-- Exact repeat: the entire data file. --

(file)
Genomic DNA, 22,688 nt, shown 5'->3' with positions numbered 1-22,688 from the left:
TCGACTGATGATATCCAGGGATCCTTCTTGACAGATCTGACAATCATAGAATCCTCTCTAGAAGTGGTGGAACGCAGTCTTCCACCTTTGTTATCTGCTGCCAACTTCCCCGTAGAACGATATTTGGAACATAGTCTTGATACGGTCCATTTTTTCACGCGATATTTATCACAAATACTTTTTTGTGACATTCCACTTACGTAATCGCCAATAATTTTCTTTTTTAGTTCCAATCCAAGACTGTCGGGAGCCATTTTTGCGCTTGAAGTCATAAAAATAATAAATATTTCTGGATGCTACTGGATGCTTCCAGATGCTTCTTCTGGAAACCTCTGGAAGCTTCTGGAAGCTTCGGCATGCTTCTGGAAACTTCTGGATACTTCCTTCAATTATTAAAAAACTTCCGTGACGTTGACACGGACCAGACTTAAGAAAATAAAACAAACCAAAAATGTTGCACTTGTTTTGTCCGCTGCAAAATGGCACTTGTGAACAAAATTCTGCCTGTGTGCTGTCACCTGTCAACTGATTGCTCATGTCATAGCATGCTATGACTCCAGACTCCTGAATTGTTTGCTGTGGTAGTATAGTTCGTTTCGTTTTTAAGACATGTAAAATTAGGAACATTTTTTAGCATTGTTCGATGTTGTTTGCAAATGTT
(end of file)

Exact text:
Genomic DNA, 22,688 nt, shown 5'->3' with positions numbered 1-22,688 from the left:
TCGACTGATGATATCCAGGGATCCTTCTTGACAGATCTGACAATCATAGAATCCTCTCTAGAAGTGGTGGAACGCAGTCTTCCACCTTTGTTATCTGCTGCCAACTTCCCCGTAGAACGATATTTGGAACATAGTCTTGATACGGTCCATTTTTTCACGCGATATTTATCACAAATACTTTTTTGTGACATTCCACTTACGTAATCGCCAATAATTTTCTTTTTTAGTTCCAATCCAAGACTGTCGGGAGCCATTTTTGCGCTTGAAGTCATAAAAATAATAAATATTTCTGGATGCTACTGGATGCTTCCAGATGCTTCTTCTGGAAACCTCTGGAAGCTTCTGGAAGCTTCGGCATGCTTCTGGAAACTTCTGGATACTTCCTTCAATTATTAAAAAACTTCCGTGACGTTGACACGGACCAGACTTAAGAAAATAAAACAAACCAAAAATGTTGCACTTGTTTTGTCCGCTGCAAAATGGCACTTGTGAACAAAATTCTGCCTGTGTGCTGTCACCTGTCAACTGATTGCTCATGTCATAGCATGCTATGACTCCAGACTCCTGAATTGTTTGCTGTGGTAGTATAGTTCGTTTCGTTTTTAAGACATGTAAAATTAGGAACATTTTTTAGCATTGTTCGATGTTGTTTGCAAATGTT